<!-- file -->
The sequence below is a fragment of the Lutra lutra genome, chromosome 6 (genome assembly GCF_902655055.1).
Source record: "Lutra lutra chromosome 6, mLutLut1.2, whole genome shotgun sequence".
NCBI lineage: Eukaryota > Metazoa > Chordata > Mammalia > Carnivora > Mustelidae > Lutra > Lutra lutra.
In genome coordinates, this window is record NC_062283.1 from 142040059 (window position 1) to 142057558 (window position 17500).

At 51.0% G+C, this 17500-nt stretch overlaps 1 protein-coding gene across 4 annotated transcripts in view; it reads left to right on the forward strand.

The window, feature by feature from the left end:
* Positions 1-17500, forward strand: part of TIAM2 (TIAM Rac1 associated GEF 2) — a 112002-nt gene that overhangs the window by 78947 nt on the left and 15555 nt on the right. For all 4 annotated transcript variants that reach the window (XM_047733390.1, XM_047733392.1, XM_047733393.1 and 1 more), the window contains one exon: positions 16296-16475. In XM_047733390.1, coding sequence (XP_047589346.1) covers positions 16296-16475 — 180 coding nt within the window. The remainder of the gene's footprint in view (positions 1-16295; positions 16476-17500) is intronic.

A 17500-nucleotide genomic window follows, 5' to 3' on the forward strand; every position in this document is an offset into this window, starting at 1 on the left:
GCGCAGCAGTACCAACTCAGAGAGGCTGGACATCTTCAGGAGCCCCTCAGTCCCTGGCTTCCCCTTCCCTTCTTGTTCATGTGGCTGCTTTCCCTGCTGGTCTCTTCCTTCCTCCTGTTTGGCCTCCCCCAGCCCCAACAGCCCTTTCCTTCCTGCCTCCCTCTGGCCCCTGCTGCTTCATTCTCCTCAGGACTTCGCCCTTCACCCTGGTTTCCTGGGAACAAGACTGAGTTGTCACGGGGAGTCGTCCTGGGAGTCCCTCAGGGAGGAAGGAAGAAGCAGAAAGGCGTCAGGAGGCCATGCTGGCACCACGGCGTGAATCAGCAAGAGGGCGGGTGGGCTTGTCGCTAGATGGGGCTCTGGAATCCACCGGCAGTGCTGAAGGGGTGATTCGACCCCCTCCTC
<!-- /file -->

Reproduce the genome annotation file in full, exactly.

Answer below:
The sequence below is a fragment of the Lutra lutra genome, chromosome 6 (genome assembly GCF_902655055.1).
Source record: "Lutra lutra chromosome 6, mLutLut1.2, whole genome shotgun sequence".
NCBI lineage: Eukaryota > Metazoa > Chordata > Mammalia > Carnivora > Mustelidae > Lutra > Lutra lutra.
In genome coordinates, this window is record NC_062283.1 from 142040059 (window position 1) to 142057558 (window position 17500).

At 51.0% G+C, this 17500-nt stretch overlaps 1 protein-coding gene across 4 annotated transcripts in view; it reads left to right on the forward strand.

The window, feature by feature from the left end:
* Positions 1-17500, forward strand: part of TIAM2 (TIAM Rac1 associated GEF 2) — a 112002-nt gene that overhangs the window by 78947 nt on the left and 15555 nt on the right. For all 4 annotated transcript variants that reach the window (XM_047733390.1, XM_047733392.1, XM_047733393.1 and 1 more), the window contains one exon: positions 16296-16475. In XM_047733390.1, coding sequence (XP_047589346.1) covers positions 16296-16475 — 180 coding nt within the window. The remainder of the gene's footprint in view (positions 1-16295; positions 16476-17500) is intronic.

A 17500-nucleotide genomic window follows, 5' to 3' on the forward strand; every position in this document is an offset into this window, starting at 1 on the left:
GCGCAGCAGTACCAACTCAGAGAGGCTGGACATCTTCAGGAGCCCCTCAGTCCCTGGCTTCCCCTTCCCTTCTTGTTCATGTGGCTGCTTTCCCTGCTGGTCTCTTCCTTCCTCCTGTTTGGCCTCCCCCAGCCCCAACAGCCCTTTCCTTCCTGCCTCCCTCTGGCCCCTGCTGCTTCATTCTCCTCAGGACTTCGCCCTTCACCCTGGTTTCCTGGGAACAAGACTGAGTTGTCACGGGGAGTCGTCCTGGGAGTCCCTCAGGGAGGAAGGAAGAAGCAGAAAGGCGTCAGGAGGCCATGCTGGCACCACGGCGTGAATCAGCAAGAGGGCGGGTGGGCTTGTCGCTAGATGGGGCTCTGGAATCCACCGGCAGTGCTGAAGGGGTGATTCGACCCCCTCCTC